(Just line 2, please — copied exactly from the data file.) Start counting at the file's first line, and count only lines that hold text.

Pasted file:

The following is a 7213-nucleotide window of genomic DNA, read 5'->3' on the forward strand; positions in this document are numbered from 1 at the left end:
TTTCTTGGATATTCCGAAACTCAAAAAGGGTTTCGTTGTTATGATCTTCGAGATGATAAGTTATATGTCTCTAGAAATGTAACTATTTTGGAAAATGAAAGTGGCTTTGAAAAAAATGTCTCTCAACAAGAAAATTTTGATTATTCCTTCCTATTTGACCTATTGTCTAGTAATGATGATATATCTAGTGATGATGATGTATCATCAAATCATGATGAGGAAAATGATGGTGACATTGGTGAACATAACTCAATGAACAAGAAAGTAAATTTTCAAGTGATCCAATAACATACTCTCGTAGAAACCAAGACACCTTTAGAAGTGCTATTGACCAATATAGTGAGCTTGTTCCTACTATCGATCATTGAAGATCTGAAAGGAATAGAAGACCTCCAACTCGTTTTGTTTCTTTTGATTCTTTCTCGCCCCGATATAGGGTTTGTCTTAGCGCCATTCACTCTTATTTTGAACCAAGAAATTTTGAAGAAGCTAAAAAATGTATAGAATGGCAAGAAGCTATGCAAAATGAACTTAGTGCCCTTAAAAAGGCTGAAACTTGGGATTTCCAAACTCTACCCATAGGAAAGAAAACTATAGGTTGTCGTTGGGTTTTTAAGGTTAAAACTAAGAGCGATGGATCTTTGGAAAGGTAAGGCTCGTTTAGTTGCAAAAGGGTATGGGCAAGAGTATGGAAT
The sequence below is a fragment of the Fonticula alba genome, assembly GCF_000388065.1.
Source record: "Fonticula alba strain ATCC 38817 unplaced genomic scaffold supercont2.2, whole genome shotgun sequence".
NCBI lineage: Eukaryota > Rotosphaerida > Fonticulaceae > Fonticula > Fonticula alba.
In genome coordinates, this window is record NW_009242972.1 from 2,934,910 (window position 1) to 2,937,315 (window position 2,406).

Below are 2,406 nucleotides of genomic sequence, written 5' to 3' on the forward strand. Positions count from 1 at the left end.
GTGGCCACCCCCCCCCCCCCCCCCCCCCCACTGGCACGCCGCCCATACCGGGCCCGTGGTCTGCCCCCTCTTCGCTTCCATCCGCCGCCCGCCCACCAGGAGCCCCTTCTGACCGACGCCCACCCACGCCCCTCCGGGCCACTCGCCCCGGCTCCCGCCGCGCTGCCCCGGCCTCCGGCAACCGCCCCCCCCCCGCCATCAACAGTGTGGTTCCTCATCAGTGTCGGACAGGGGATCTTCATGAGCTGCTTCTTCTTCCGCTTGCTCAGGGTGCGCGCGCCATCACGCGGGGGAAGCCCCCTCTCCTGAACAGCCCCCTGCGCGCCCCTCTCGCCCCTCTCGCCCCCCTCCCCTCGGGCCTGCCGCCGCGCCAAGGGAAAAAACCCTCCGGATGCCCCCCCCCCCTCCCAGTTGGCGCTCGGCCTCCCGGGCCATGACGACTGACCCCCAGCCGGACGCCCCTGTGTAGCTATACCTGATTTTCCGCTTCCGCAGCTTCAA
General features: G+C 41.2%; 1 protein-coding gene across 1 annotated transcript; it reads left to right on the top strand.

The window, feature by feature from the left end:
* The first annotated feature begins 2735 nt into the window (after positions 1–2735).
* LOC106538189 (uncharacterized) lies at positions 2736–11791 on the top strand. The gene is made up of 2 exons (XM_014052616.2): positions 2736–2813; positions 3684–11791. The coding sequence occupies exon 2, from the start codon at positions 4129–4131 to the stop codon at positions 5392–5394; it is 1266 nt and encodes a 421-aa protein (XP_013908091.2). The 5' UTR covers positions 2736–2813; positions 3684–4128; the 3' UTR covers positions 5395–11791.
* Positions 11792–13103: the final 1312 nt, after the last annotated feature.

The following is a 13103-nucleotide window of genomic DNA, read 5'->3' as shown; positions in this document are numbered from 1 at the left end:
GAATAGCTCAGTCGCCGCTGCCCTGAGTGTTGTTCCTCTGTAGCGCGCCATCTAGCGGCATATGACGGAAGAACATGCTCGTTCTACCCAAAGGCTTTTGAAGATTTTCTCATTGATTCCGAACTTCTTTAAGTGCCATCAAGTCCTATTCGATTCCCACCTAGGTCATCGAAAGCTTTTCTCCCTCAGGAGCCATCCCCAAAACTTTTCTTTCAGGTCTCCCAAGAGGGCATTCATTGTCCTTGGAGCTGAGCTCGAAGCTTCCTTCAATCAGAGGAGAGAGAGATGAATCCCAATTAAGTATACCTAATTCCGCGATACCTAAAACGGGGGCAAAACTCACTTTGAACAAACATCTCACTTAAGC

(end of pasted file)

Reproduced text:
TTTCTTGGATATTCCGAAACTCAAAAAGGGTTTCGTTGTTATGATCTTCGAGATGATAAGTTATATGTCTCTAGAAATGTAACTATTTTGGAAAATGAAAGTGGCTTTGAAAAAAATGTCTCTCAACAAGAAAATTTTGATTATTCCTTCCTATTTGACCTATTGTCTAGTAATGATGATATATCTAGTGATGATGATGTATCATCAAATCATGATGAGGAAAATGATGGTGACATTGGTGAACATAACTCAATGAACAAGAAAGTAAATTTTCAAGTGATCCAATAACATACTCTCGTAGAAACCAAGACACCTTTAGAAGTGCTATTGACCAATATAGTGAGCTTGTTCCTACTATCGATCATTGAAGATCTGAAAGGAATAGAAGACCTCCAACTCGTTTTGTTTCTTTTGATTCTTTCTCGCCCCGATATAGGGTTTGTCTTAGCGCCATTCACTCTTATTTTGAACCAAGAAATTTTGAAGAAGCTAAAAAATGTATAGAATGGCAAGAAGCTATGCAAAATGAACTTAGTGCCCTTAAAAAGGCTGAAACTTGGGATTTCCAAACTCTACCCATAGGAAAGAAAACTATAGGTTGTCGTTGGGTTTTTAAGGTTAAAACTAAGAGCGATGGATCTTTGGAAAGGTAAGGCTCGTTTAGTTGCAAAAGGGTATGGGCAAGAGTATGGAAT